Jim Loudon Observatory
Lunar Eclipse Observations
2000 -01-21

The images above were taken with a Celestron 5 and Fuji 1600 film.For a full sized image click on the image above.

More Moon images on this page!

Richard E. & Dolores H. Hill JIM LOUDON OBSERVATORY 10130 E. King Manor Tucson, AZ 85730 Longitude:110.77554 deg. W or 110 deg. 46' 31.9" Latitude: 32.18006 deg. N or 32 deg. 10' 48.2" Height above sealevel: 2875 ft.
Full report on activities.
In the foreground is the C5 with camera body attached. In the background is the C11 fitted with two video cameras and to the right the RV-6.

From this angle the ETX can be seen in the foreground. This telescope was used to show the eclipse to visitors. Notice how it is separated by some feet, from the other telescopes!

Here we can see the arrangement for the C11. A Sharp videocam was piggybacked off to one side while the GBC505e was videotapeing through the C11 itself. To the left can be seen the video card with VCR, monitor, and mixer for dual audio input.

This view shows the video equipment well.

And this view shows the tangle of cables well!

A close-up of the video equipment.

Oh yes, the neighbors came for a view.

Towards the end of the eclipse the Moon was nearly on the meridian. (Note the practised and skillful use of duct tape!)

Notice the Moon on the monitor to give and idea of the scale used.

A view of Mare Fecunditatis, with Langrenus left and the Messier twins right, from the monitor using a broadband H-alph filtration on the video camera.

================================================================== observational report ==================================================================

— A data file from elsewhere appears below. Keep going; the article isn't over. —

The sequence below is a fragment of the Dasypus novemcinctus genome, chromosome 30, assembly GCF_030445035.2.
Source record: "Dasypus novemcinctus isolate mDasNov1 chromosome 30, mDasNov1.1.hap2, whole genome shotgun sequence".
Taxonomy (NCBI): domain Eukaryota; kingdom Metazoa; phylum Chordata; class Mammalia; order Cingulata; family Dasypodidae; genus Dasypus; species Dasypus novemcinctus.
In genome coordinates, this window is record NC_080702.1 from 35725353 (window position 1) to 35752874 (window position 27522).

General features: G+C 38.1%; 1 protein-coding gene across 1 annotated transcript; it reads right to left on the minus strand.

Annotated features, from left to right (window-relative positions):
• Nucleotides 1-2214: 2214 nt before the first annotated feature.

As the moon rose it was obscured by stratus clouds giving us plenty of time to set up. We began observations shortly after 0200 (all times here will be UT). The penumbra was first visible by eye around 02:20. The first photos were taken before first contact. By 02:30 the moon was decidedly darker to the east. A particularly large mountain was noticed on the lunar limb close to Tycho. It was the largest protuberance visible on the limb. The sky was covered almost completely with hazy cirrus making crater timings and photometry impossible. But photography and video observations proceeded. The C11 was being used to look for impacts on the moon during totality while the Sharp camera was just recording the wider field scene to make a record of the eclipse. Video observations with the C11 began around the Aristarchus region using a wide band H-alpha filtration to try and reduce the blue scattered light from the haze. This began around 03:20. By this time the moon was getting a very 3-D look to it as the shadow crawled across it. Several bright 'flashes' were seen but as yet not scrutinized to where they can be reported. At mid-eclipse using reversed binoculars the Moon's light was compared to stars. It was seen as equal to or slightly fainter than Betelgeuse. It was slightly red but not strongly. A Danjon estimate of 1.5 was made. The sky was clearing making wide field photography possible. Photographs of the totally eclipsed moon and M44 were taken. Totally ended at 05:22, exactly on the predicted time. Because of the clearer sky, crater timings were begun at 05:36 and continued to the third contact (see below). Hazy clouds began forming to the west and moved into the whole sky by the end of totality and the humidity began to rise. Totality ended on the predicted time of 06:25. Wide field video continued for another half hour. ================================================================== CRATER TIMINGS - all done with 6" f/8.3 RV-6 Newtonian CRATER UT ------------------------------------- Aristarchus 05:36:45 Kepler 05:36:55 Tycho 05:39:55 Copernicus 05:45:25 Birt 05:45:15 Pytheas 05:46:40 Timocharis 05:51:10 Plato 05:54:50 Manilius 06:00:20 Dionysius 06:03:25 Menelaus 06:03:35 Plinius 06:07:40 Censorinus 06:10:15 Goclenius 06:13:40 Proclus 06:17:15 Taruntius 06:17:35 Langrenus 06:18:50